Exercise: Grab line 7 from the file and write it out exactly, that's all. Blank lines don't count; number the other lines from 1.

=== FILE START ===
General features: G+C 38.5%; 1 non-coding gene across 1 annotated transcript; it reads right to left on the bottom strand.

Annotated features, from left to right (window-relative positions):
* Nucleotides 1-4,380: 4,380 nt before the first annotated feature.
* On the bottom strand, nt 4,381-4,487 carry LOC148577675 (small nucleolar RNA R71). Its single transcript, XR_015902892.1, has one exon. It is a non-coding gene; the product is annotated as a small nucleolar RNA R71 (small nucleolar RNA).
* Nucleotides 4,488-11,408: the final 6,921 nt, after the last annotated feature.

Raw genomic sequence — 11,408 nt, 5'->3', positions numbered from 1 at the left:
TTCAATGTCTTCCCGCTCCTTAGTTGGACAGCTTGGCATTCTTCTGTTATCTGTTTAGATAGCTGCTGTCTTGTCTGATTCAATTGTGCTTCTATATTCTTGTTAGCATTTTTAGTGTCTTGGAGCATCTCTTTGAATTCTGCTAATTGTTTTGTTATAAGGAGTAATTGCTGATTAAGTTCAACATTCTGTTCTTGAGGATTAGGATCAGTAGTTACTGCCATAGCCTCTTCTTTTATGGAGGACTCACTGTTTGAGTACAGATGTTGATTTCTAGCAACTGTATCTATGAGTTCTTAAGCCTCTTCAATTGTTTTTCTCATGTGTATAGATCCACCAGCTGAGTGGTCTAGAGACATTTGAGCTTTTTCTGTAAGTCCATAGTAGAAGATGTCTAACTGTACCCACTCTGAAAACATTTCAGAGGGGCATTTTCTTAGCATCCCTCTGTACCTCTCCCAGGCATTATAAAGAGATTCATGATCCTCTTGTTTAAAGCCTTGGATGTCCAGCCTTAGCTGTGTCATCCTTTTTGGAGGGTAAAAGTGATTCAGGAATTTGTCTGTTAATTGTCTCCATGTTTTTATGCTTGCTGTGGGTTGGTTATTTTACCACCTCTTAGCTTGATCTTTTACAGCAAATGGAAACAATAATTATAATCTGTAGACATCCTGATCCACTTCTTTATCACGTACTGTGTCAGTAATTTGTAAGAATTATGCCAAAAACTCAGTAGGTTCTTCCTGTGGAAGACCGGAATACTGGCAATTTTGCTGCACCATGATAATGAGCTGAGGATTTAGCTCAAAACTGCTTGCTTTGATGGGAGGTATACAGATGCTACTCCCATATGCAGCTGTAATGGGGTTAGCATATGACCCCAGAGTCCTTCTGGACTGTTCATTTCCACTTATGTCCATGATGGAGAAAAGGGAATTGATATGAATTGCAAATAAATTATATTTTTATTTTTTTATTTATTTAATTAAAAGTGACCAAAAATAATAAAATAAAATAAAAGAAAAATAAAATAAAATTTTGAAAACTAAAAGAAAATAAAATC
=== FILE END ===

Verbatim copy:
TTCAATGTCTTCCCGCTCCTTAGTTGGACAGCTTGGCATTCTTCTGTTATCTGTTTAGATAGCTGCTGTCTTGTCTGATTCAATTGTGCTTCTATATTCTTGTTAGCATTTTTAGTGTCTTGGAGCATCTCTTTGAATTCTGCTAATTGTTTTGTTATAAGGAGTAATTGCTGATTAAGTTCAACATTCTGTTCTTGAGGATTAGGATCAGTAGTTACTGCCATAGCCTCTTCTTTTATGGAGGACTCACTGTTTGAGTACAGATGTTGATTTCTAGCAACTGTATCTATGAGTTCTTAAGCCTCTTCAATTGTTTTTCTCATGTGTATAGATCCACCAGCTGAGTGGTCTAGAGACATTTGAGCTTTTTCTGTAAGTCCATAGTAGAAGATGTCTAACTGTACCCACTCTGAAAACATTTCAGAGGGGCATTTTCTTAGCATCCCTCTGTACCTCTCCCAGGCATTATAAAGAGATTCATGATCCTCTTGTTTAAAGCCTTGGATGTCCAGCCTTAGCTGTGTCATCCTTTTTGGAGGGTAAAAGTGATTCAGGAATTTGTCTGTTAATTGTCTCCATGTTTTTATGCTTGCTGTGGGTTGGTTATTTTACCACCTCTTAGCTTGATCTTTTACAGCAAATGGAAACAATAATTATAATCTGTAGACATCCTGATCCACTTCTTTATCACGTACTGTGTCAGTAATTTGTAAGAATTATGCCAAAAACTCAGTAGGTTCTTCCTGTGGAAGACCGGAATACTGGCAATTTTGCTGCACCATGATAATGAGCTGAGGATTTAGCTCAAAACTGCTTGCTTTGATGGGAGGTATACAGATGCTACTCCCATATGCAGCTGTAATGGGGTTAGCATATGACCCCAGAGTCCTTCTGGACTGTTCATTTCCACTTATGTCCATGATGGAGAAAAGGGAATTGATATGAATTGCAAATAAATTATATTTTTATTTTTTTATTTATTTAATTAAAAGTGACCAAAAATAATAAAATAAAATAAAAGAAAAATAAAATAAAATTTTGAAAACTAAAAGAAAATAAAATC